Taken together, we aimed to explore the influence of the mini-basketball intervention on SC impairment and the ECN of preschool children with ASD, so as to reveal the physical exercise intervention and improve social communication impairment and the neural mechanism of preschool children with ASD, thus providing useful and new evidence. Herein, we hypothesize that a 12-week MBTP can improve the social communication impairment and ECN of preschool children with ASD. Further, improved social communication impairment in preschool children with ASD may be associated with changes in the ECN.

2. Materials and Methods

2.1. Participants

For this study, 94 preschoolers from two educational institutions were recruited. Finally, only 30 participants completed the study (Figure 1). Inclusion criteria were as follows: (1) Han Chinese; (2) children who meet DSM-V criteria and are diagnosed with moderate to severe ASD; (3) age 3–6 years; (4) guardians of all participants agreed subjects to join the study; and (5) meeting a scan criterion for MRI. Exclusion criteria comprised of (1) head trauma; (2) children with a history of neurological disease and/or psychotic disorders; (3) hearing and vision impairments; (4) taking any medication affecting the central nervous system in the past 6 months; (5) basketball training or taking part in physical exercise regularly in the past six months; and (6) no extremity disability.
The preschool students in two rehabilitation institutions were randomized into control and experimental groups. In particular, based on the rehabilitation of routine behavior in two groups, the experimental group participated a 12-week mini-basketball intervention, while the control group only received the institutional routine behavioral rehabilitation intervention. In total, 30 subjects were entered in this research, whereby the experimental group consisted of 15 participants (12 males and 3 females), whereas the control group also included 15 (13 males and 2 females). Reasons for screening were: (1) because the parents of the children with ASD did not complete the relevant questionnaires in the post-test, 27 subjects were not considered, and (2) T1-MPRAGE was missing for 2 subjects.
Previous studies have confirmed that the degree of disease [22], sleep impairment [23], eating behavior [24], and physical health and development of children with ASD [25] affected the core symptoms of ASD. Therefore, we herein selected the Childhood Autism Rating Scale (CARS) [26], the Children’s Sleep Habits Questionnaire (CSHQ) [27], the Child Eating Behavior Questionnaire (CEBQ) [28], and the Children’s Edition of National Physical Fitness Measurement Standard Manual (General Administration of Sport of China, 2003) to evaluate the corresponding indicators, aimed to balance the above confounding variables in the experimental grouping.
The CARS scale was filled out by the chief physician of the Child Autism Clinic in Yangzhou Maternal and Child Health Hospital following the evaluation of the clinical manifestations of children, and the evaluation doctors were consistent. The parents filled out the CSHQ and CEBQ scales according to the specific performance of subjects in daily life, and also the parents were consistent before and after filling in the scales.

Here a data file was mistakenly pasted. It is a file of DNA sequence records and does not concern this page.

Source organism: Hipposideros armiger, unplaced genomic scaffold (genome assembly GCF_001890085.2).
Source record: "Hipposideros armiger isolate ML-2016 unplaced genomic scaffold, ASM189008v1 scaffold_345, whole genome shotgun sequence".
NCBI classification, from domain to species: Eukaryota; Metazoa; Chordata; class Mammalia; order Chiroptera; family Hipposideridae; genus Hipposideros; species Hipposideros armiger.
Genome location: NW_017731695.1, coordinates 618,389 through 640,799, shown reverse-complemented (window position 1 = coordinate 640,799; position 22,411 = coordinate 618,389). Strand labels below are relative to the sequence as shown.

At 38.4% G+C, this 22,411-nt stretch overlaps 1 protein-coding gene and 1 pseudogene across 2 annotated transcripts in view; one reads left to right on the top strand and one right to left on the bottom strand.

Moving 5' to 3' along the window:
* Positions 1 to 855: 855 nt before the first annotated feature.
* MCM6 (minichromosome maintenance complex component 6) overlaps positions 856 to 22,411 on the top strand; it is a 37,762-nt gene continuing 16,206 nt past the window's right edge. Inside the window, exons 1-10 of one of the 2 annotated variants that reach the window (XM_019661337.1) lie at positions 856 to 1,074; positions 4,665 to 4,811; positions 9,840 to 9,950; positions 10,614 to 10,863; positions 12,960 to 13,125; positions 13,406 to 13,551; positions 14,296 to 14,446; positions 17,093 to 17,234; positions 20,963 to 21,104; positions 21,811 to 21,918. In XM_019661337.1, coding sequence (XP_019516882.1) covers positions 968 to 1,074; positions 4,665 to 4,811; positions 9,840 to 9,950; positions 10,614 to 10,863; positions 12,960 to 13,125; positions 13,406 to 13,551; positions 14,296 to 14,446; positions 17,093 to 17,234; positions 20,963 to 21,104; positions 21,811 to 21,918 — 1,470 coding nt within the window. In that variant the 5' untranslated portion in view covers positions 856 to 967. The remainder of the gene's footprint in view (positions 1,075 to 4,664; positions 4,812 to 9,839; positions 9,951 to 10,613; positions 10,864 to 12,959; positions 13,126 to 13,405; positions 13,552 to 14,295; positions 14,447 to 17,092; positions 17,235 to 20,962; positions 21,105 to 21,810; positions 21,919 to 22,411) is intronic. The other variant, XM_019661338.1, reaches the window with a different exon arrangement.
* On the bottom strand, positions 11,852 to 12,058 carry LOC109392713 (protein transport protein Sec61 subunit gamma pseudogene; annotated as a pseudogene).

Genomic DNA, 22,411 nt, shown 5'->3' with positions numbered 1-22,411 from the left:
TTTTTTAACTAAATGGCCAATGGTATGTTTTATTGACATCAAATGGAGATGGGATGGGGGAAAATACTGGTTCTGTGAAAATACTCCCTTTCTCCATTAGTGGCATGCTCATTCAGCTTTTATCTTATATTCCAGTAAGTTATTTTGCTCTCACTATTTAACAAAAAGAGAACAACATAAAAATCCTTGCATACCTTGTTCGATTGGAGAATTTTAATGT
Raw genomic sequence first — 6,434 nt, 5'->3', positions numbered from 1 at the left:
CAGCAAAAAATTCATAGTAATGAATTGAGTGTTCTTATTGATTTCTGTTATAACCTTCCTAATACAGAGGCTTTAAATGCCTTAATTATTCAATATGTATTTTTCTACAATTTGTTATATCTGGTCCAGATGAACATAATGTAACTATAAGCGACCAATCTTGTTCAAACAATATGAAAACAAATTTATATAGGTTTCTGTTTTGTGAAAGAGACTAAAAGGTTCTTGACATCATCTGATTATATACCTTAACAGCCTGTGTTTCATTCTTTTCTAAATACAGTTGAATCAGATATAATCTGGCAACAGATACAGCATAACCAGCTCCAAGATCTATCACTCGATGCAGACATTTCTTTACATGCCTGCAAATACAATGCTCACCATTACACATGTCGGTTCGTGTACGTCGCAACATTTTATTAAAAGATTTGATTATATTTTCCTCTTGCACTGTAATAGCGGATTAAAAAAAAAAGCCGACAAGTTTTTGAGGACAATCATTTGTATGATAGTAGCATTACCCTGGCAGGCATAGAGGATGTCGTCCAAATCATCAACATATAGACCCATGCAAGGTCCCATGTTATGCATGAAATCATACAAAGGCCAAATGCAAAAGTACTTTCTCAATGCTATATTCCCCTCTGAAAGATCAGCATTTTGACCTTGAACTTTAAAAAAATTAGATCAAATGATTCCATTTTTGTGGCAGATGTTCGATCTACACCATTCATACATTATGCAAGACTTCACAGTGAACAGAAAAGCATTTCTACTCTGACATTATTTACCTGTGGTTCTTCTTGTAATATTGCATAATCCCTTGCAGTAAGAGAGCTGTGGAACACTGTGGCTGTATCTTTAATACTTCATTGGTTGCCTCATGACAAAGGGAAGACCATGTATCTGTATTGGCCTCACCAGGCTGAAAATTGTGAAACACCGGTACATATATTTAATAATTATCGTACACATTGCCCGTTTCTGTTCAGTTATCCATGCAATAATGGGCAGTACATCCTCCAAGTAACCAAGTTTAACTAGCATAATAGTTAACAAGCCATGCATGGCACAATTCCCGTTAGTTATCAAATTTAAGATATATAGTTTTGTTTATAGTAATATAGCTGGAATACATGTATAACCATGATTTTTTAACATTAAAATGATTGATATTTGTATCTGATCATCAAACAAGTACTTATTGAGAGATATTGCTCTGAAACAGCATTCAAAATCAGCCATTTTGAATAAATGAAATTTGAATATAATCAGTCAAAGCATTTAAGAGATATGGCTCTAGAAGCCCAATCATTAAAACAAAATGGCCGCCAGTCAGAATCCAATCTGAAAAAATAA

2.2. Study Design

This study was conducted as a quasi-experimental trial that adopted a 2 × 2 mixed experimental design in which the factor “time” was within-subject factors, whereas the factor “group” was included as a between-subject factor. The protocol for this study was approved by the Ethics and Human Protection Committee of The Affiliated Hospital of Yangzhou University and registered in the Chinese Clinical Trial Registry (ChiCTR 1900024973). The parents or guardians of the study subjects signed the informed consent form before participation in the study.

2.3. Mini-Basketball Training Program

For this experiment, a mini-basketball training program was applied as a rehabilitation treatment to children with ASD as described previously [16,29,30,31]. The mini-basketball intervention program was mainly divided into three stages, in which each stage needed to have specific curriculum objectives; the details were as follows. (a) Stage 1 lasted for 2 weeks: to stimulate the interest of children in mini-basketball, standardize the classroom activities of children and parents (e.g., taking turns, waiting, and obeying.), and make it interesting and simple; (b) Stage 2 lasted for 8 weeks: to improve children’s mini-basketball skills (e.g., dribbling, passing, shooting, etc.) and social communication skills (includes passing, catching and relay competitions between peers); (c) Stage 3 lasted for 2 weeks: to improve the ability of children’s cooperation and collectivization, the content was based on mini-basketball group game (basketball dribbling relay, basketball passing relays, and basketball moving, shooting, etc.).
Each class of mini-basketball lasted for 40 min, which consisted of four parts: “starting, warm-up, intervention, and relaxation.” (a) Starting: children were asked to stand in line, accept roll call and conduct class greetings, etc.; (b) warm-up: this section mainly included jogging, stretching, the movement of four limbs, etc.; (c) intervention: simple basketball training in stage 1, the mini-basketball skill learning in stage 2, the mini-basketball game in stage 3; (d) relaxation: finally, muscle relaxation and a class summary were carried out.
We set moderate exercise intensity as follows: 60–69% of maximum heart rate (MHR). The MHR was monitored using a POLAR M430 heart rate monitor and calculated with the formula: (MHR = 220 − age of the participant) [32].

2.4. Measurement of Social Communication